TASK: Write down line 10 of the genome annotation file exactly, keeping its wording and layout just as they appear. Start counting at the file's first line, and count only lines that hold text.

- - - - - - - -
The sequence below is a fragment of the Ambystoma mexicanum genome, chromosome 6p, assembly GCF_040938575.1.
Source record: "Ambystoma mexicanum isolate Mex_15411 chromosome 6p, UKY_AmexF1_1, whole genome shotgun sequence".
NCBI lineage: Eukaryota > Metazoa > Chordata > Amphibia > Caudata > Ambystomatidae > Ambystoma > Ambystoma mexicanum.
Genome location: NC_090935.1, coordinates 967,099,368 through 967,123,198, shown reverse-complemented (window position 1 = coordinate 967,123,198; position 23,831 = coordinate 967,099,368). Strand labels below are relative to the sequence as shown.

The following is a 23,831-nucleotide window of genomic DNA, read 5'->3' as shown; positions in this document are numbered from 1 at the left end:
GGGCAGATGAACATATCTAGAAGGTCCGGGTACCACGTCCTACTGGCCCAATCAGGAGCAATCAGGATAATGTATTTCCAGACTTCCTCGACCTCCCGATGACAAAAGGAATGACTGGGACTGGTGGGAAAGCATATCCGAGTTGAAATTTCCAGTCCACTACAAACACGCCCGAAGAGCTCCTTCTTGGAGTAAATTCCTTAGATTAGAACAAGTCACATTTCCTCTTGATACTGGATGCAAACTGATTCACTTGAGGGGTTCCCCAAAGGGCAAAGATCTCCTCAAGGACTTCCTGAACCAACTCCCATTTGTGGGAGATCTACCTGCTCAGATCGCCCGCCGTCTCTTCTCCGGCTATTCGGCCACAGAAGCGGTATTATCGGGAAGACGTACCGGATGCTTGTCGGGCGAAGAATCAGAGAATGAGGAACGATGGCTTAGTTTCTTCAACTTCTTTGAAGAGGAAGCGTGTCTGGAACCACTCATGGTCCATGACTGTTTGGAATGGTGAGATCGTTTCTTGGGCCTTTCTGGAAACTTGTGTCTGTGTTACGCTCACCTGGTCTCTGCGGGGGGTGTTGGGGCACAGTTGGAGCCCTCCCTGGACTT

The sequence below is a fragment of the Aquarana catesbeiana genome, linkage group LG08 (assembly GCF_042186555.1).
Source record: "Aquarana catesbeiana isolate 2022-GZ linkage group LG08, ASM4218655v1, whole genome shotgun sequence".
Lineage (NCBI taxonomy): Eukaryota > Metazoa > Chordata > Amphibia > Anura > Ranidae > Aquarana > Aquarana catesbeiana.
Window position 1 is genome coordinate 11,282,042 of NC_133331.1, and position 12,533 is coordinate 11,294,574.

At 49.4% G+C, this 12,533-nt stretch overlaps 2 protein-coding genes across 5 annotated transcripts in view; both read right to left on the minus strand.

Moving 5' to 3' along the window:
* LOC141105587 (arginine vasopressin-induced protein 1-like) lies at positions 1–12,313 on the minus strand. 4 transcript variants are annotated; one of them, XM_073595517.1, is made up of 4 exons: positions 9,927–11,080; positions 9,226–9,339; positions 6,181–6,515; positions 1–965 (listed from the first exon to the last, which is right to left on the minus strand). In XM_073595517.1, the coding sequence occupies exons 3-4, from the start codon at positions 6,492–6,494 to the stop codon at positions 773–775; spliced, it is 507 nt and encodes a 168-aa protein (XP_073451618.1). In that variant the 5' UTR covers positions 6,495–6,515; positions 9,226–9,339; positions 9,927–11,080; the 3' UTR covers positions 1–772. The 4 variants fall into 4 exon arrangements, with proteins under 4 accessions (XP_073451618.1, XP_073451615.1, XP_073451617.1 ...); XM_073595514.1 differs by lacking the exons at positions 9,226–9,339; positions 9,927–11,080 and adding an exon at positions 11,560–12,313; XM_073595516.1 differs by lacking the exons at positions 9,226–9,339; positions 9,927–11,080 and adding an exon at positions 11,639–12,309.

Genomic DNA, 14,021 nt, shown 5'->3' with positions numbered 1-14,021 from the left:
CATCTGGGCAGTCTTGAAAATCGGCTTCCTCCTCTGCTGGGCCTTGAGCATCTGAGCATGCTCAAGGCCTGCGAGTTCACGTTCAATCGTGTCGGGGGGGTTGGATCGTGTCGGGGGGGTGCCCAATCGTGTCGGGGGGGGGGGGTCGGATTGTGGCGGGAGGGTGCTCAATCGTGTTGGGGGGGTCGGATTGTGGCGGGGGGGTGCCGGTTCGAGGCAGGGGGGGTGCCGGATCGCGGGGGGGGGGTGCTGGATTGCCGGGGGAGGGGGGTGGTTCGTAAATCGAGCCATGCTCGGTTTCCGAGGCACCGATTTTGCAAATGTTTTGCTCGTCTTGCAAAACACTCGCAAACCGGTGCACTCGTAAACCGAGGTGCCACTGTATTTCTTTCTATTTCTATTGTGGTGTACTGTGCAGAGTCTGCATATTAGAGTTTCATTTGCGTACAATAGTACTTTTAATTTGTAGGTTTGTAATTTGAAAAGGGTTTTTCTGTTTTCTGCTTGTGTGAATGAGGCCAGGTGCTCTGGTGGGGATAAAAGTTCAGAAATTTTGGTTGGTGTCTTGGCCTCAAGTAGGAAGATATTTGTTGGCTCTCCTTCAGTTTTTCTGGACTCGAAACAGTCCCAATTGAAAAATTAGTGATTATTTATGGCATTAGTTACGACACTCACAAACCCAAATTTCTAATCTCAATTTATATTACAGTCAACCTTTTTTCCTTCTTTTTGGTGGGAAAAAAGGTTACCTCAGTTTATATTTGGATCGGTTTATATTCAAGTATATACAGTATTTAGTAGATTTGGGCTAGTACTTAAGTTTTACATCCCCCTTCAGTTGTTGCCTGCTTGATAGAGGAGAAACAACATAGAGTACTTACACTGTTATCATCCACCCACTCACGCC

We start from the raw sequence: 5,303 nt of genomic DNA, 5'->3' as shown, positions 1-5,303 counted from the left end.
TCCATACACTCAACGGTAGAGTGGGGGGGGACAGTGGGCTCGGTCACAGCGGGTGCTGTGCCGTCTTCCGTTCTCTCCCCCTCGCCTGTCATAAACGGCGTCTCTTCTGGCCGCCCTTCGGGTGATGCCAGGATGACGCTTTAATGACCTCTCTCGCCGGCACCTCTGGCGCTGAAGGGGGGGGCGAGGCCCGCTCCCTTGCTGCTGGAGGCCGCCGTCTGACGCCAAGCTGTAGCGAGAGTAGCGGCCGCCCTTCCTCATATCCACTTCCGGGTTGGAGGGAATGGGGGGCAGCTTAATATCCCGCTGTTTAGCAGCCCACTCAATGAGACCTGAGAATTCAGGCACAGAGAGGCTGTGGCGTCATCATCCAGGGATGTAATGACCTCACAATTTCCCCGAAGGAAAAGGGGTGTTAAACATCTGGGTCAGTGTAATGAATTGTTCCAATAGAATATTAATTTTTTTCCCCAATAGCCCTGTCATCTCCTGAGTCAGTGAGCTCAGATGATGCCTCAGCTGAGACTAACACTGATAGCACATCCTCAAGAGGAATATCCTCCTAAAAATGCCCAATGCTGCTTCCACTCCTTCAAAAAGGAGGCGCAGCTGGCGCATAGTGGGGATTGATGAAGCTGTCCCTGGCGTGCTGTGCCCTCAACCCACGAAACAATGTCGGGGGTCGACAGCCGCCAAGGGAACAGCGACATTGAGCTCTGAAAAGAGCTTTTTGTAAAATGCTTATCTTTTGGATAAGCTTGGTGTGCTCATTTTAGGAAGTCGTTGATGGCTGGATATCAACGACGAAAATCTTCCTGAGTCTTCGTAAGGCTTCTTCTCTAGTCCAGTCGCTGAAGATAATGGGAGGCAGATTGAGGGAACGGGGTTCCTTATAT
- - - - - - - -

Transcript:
Window position 1 is genome coordinate 11,282,042 of NC_133331.1, and position 12,533 is coordinate 11,294,574.